Who was left behind? Why, Israel of course, the very country one would expect to be at the forefront of those marching and speaking in defense of Ukraine. Another overused term/word, the Holocaust, and its crucial lessons, never had a better time to be used meaningfully. Yet the Israeli government fell silent suddenly. Not its people, no: they demonstrated and raised their voices in support of the Ukrainian people. And not all the government. Foreign Minister (who’s supposed to be the next prime minister after two years to this coalition government) Yair Lapid spoke quite forcefully against the Russian invasion. And Israel, after all, voted together with the other 141 countries in the UN Assembly to condemn Russia’s war on Ukraine.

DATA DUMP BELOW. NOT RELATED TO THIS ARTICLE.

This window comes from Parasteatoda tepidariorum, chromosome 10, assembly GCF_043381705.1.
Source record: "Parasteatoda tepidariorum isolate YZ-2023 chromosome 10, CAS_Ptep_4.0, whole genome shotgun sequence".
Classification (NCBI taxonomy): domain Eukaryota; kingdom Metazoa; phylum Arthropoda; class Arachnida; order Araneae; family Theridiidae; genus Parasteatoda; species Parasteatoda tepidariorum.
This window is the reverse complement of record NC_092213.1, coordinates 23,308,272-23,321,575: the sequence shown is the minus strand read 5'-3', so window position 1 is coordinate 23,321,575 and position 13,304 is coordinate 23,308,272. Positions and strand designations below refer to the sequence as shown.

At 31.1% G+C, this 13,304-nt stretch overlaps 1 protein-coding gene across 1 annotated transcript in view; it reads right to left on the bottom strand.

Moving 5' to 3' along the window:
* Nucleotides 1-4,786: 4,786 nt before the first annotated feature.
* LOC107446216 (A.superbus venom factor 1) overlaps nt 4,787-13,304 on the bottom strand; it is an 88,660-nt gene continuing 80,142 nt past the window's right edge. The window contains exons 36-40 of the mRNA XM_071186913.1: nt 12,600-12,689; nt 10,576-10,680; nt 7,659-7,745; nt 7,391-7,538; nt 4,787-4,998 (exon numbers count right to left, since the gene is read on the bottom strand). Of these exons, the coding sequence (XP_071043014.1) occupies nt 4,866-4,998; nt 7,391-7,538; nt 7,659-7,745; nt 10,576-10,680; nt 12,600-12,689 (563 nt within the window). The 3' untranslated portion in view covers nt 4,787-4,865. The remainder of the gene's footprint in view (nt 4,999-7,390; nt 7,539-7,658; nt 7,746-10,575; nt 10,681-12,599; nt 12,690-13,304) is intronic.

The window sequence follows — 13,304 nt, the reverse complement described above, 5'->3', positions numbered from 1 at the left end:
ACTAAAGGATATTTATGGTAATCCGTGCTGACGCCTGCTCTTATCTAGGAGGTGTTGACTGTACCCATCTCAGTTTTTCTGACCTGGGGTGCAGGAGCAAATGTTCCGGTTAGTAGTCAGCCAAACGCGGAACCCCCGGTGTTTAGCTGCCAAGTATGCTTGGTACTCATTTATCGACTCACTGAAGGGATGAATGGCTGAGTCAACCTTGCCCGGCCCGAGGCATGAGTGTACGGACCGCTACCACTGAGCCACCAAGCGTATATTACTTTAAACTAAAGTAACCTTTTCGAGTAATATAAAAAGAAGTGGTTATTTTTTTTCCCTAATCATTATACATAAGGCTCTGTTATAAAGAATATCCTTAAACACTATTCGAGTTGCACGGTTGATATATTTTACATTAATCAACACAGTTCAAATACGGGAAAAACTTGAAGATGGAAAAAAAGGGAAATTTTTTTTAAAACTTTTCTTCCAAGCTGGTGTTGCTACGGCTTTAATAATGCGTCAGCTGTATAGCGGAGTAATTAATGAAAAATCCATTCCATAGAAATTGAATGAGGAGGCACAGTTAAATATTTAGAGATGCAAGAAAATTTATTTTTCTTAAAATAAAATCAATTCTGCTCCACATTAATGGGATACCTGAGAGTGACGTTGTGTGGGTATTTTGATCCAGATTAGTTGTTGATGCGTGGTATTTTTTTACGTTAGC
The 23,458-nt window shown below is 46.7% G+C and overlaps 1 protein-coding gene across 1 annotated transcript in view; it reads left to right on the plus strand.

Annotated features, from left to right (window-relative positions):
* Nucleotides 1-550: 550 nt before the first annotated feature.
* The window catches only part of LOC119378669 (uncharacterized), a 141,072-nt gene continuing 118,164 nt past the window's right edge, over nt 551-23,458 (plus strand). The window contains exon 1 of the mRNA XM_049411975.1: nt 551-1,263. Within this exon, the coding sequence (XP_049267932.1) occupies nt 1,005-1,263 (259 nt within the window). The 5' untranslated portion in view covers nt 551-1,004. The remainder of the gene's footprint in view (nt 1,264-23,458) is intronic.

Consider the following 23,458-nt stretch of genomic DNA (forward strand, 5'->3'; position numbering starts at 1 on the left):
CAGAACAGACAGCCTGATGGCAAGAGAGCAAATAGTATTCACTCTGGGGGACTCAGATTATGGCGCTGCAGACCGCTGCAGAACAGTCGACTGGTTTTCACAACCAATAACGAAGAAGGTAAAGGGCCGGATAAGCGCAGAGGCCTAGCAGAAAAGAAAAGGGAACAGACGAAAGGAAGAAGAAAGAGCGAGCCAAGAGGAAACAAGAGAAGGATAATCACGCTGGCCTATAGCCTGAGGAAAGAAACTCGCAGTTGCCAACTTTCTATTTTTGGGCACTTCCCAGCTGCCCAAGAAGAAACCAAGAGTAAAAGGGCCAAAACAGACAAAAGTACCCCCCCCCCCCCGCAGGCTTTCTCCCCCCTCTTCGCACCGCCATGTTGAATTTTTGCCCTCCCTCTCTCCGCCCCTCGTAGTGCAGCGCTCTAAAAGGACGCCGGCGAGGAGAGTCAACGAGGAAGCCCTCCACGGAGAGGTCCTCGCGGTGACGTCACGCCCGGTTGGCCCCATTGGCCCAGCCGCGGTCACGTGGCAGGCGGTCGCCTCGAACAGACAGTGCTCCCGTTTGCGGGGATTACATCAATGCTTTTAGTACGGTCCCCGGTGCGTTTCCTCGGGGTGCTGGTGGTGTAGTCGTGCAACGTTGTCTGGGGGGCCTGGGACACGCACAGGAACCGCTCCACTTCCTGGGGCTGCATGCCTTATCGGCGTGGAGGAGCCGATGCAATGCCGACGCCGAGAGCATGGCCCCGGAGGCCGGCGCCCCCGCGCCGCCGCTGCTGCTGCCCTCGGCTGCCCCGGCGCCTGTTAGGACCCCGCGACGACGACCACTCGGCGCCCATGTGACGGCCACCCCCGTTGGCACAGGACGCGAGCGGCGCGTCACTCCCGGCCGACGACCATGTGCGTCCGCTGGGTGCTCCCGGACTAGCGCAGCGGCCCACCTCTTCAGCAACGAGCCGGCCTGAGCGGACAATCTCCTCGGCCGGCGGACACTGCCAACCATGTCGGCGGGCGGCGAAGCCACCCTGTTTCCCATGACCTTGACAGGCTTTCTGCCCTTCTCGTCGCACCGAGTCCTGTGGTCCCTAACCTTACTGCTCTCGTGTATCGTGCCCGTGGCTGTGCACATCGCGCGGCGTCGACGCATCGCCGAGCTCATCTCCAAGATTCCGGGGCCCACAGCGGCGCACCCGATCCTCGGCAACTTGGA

Indeed, as I write this, Israel is planning to establish a field hospital in Lviv, Ukraine. Israel is also, though not problem-free, absorbing many refugees. Some Jews, some not. Among them was a group of Jewish orphaned children. Commendable. Yet PM Bennett, fancying himself Churchill, Kissinger—most likely Chamberlain, however, for his appeasement—had refrained so far from condemning Russia by name or deed. Worse still, the Ukrainian government, hearing the drums of war loud and clear coming from across the border with Russia, had asked America for a supply of the Iron Dome missile defense system, to fight the invading army’s rockets and missiles that were sure to come. Let‘s stop here and think for a moment what a difference to the brave Ukrainian fighters that would’ve made. But no. Though the US administration had agreed, Israel had refused to go ahead with it. Frightened of who and what exactly?